The Summer is Over Already?

It is barely July and the first batch of mid-year box office reports are sounding a strange note of dread. Yes, dread. Heck, some of these reports are threatening to make me sound like a cheery voice of optimism, and that is never a good sign.

<a href=””>The Hollywood Reporter</a> and <a href=””></a> have spent most of the 4th of July weekend writing an early eulogy for the 2014 box office. I especially like the report in The Hollywood Reporter since they do a breakdown of box office drops from the various studios as well as the major theater chains. Gosh, I have never seen so many negative percentage figures in my life. Almost makes me want to dash immediately to the nearest concession stand and weep. I shall salt my popcorn with my tears.

In all of these reports, 2014 is found lagging way behind the perceived increases of 2013. Actually, 2013 wasn’t that great of a year. One of the better assessments of 2013 can be found in a Forbes article by Mark Hughes entitled “<a href=””>Hollywood’s Best Investments</a>.” Hughes wrote about what types of movies were (at that point in 2013) working and what weren’t, and gave a detailed view of the actual rate of return on specific titles.

More importantly, the 2014 decline isn’t exactly an unexpected drop from what was really happening in 2013. In fact, the <a href=””>mid-year reports</a> in 2013 were none too rosy compared with 2012. Actual ticket sales in the American market have been dropping steady for years. This decrease has continued. It has, perhaps, even escalated. But it is not a new phenomenon and it will continue. As the American market drops, the foreign market has become the main lifesaver to the Hollywood system. That is why the gigantic opening weekend for <a href=””><em>Transformers: Age of Extinction</em></a> in China is big news. The Chinese weekend gross rivals the US domestic opening. Eventually, for this type of movie, the Chinese box office will surpass the US.

Meanwhile, the cost of making and promoting this sort of tent-pole production is pretty much outstripping any realistic prospect of returning anything in the way of profit, no matter how much the sucker earns. There has always been a kind of funny logic behind the tent-pole film. The core idea is that the more you spend on special effects and explosions and PR, the more people will want to see the spectacle. This is the bread-and-circuses model of show business.

It is a time-honored approach that dates to the days of the Coliseum. Basically, it works. But even the ancient Romans would tell you that you need to keep an eye on the budget. If you don’t, you will eventually reach the tipping point where the cost cannot be matched by the financial returns. Until recently, this problem was corrected by DVD sales and cable TV release. With the <a href=””>major drop in DVD sales</a>, it is now barely handled by cable.

Which is why it is interesting that in his article, Hughes says that a broad range of modestly budgeted movies have a track record for maintaining a better flow of profit. He basically feels that the studios need to keep a solid slate of medium-priced items that will pick up the financial slack for a few tent-pole productions. The theory sounds good, though the most recent list of box offices for <a href=””>small-budget indie movies</a> from IndieWire mostly supports Hughes’ adamant insistence on medium- not low-budget items.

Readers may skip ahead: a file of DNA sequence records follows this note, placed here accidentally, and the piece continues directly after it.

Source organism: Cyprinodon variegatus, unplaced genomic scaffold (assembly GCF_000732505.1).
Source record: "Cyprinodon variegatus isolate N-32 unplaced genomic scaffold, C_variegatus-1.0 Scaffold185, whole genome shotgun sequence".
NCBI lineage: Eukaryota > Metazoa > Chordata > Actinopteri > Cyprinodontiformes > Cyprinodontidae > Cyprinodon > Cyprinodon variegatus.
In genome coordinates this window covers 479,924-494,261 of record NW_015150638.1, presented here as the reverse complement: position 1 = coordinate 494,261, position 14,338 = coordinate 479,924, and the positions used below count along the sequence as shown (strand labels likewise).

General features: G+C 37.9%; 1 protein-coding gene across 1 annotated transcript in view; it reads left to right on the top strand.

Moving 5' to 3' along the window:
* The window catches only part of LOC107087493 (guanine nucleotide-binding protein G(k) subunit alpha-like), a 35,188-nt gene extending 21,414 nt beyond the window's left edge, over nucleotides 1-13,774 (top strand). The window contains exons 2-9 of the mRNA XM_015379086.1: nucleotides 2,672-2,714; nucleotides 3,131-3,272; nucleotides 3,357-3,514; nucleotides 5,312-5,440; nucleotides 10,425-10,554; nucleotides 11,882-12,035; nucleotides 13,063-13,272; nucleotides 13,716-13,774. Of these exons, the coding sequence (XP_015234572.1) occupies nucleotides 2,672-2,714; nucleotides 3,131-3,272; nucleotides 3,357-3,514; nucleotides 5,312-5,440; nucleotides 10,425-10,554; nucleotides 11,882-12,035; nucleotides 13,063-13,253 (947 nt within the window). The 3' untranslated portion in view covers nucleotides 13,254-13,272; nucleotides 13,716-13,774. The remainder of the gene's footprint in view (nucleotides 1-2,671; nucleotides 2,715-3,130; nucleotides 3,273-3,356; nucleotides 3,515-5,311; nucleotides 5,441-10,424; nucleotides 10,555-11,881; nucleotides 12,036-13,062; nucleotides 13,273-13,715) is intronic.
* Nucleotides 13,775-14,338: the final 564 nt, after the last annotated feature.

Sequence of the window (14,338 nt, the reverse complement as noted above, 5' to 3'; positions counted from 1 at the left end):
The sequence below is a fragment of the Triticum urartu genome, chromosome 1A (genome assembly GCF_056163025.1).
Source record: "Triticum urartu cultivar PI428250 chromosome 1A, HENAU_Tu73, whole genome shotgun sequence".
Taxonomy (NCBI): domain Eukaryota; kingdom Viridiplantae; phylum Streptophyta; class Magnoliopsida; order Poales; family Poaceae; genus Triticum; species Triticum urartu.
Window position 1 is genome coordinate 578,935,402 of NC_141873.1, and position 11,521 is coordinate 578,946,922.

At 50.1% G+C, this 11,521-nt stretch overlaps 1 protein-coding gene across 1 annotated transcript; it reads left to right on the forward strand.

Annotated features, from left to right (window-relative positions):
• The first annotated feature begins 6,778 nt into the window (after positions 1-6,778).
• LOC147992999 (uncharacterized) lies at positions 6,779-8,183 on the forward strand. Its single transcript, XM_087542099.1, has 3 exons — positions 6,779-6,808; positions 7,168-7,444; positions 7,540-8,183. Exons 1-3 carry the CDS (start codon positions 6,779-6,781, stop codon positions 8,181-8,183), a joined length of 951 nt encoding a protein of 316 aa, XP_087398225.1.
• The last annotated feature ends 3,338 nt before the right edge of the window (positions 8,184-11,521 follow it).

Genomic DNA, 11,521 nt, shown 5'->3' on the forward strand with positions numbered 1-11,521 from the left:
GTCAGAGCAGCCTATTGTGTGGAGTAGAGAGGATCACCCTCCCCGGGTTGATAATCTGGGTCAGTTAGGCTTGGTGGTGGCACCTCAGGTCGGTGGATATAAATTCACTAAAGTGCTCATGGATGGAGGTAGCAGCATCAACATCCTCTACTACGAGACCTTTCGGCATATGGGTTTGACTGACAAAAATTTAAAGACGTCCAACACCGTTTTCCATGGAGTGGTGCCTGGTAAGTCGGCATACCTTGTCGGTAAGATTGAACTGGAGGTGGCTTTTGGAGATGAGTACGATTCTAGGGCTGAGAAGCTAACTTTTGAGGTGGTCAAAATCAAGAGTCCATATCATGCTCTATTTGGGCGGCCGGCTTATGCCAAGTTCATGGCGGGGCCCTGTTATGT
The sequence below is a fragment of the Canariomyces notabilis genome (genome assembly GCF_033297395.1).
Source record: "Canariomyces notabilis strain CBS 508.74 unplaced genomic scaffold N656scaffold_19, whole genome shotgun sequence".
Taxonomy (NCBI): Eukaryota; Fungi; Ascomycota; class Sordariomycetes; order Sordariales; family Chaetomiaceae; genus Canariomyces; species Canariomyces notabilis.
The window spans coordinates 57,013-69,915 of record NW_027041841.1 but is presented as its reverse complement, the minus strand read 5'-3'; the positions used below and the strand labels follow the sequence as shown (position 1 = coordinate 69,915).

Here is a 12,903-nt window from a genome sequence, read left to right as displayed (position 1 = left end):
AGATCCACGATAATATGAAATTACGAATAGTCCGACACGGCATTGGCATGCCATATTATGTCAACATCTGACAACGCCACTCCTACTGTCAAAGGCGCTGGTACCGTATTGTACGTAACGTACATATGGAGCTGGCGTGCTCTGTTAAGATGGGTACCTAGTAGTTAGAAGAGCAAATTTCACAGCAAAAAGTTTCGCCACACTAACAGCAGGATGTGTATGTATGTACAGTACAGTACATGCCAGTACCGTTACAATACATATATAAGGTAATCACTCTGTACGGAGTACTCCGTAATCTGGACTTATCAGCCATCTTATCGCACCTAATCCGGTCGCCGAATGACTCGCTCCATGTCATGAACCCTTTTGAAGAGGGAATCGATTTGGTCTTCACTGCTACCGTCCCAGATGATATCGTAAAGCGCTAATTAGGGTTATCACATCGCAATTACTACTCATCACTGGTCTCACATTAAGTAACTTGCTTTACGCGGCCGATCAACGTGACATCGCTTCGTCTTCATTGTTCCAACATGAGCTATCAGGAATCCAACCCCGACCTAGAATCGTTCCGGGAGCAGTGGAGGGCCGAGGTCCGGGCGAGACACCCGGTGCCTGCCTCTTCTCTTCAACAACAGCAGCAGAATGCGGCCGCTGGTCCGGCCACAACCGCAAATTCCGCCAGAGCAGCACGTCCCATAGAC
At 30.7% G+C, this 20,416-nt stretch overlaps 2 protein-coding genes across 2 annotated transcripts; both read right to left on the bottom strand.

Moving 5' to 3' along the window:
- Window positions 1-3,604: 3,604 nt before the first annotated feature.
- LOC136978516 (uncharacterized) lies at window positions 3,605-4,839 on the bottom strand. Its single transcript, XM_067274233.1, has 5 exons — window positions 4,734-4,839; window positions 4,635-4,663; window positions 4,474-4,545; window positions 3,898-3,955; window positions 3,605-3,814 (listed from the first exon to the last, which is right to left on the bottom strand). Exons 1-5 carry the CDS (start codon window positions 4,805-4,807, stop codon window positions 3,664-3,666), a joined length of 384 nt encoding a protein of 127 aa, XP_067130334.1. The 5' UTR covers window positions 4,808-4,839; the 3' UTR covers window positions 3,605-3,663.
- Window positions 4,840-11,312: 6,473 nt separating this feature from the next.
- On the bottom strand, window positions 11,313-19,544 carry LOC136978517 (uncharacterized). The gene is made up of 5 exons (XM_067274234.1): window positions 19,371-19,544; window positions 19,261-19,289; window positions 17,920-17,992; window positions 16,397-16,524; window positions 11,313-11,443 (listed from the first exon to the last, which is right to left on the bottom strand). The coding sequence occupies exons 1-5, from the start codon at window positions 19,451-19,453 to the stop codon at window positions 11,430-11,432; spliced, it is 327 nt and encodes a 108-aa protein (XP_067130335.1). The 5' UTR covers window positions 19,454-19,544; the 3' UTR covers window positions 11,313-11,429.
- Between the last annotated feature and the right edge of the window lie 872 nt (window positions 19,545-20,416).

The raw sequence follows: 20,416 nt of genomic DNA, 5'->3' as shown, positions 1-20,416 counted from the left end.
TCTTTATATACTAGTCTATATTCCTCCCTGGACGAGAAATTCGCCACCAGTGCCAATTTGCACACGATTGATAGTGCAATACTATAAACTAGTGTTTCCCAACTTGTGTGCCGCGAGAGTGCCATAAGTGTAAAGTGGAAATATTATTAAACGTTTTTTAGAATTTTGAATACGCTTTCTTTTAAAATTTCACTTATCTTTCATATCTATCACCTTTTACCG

But it just doesn’t matter. Ironically, current studio wisdom half agrees with Hughes. Unfortunately, the half they do agree with is the idea that they only need a few tent-pole productions and then they will save money by completely skipping everything else.

Either way, the current picture for Hollywood looks a tad gloomy. But tomorrow is always another day and everyone is looking forward to the boom time ahead in 2015. It will be <a href=””>the banner year</a> for tent-pole productions. In fact it is already so crowded that every title is open to sudden schedule changes as the studios struggle to make room for it all. It will also be the year that <a href=”″>Disney becomes dominant</a> through its aggressive policy of buying virtually every franchise in sight.

2015 is also the year that <a href=””>Hollywood might implode</a>—and yes, I am quite aware that the link goes to an article at the satire site The smart alecks over there have done their homework. I am not really interested in spreading rumors of doom, but I have already heard murmurs of extreme doubt from some fanboys about such movies as <em>Batman vs. Superman: Dawn of Justice</em>. And a quick note to Warner: Next time you want to do something radical, try doing something really radical. Maybe cast Melissa McCarthy as Wonder Woman. The fan outrage is free publicity and she just might give the role a more modern, earthy touch.

So despite the illusion of success with certain titles, this has become the summer of Hollywood’s vague sense of discontent. It may all work out. Maybe not. The whole thing reminds me of a story an old friend once told me. He had a brother who lived in Los Angeles and with every earthquake, the main staircase in his house moved a few fractions of an inch to one side. Instead of getting it fixed, the brother was using it as a study guide to the increasing severity of the earthquakes. He was toying with the idea that it would somehow predict the Big One.

Hollywood is right now doing the same thing.

<em>Copyright © Dennis Toth 2014 All Rights Reserved</em>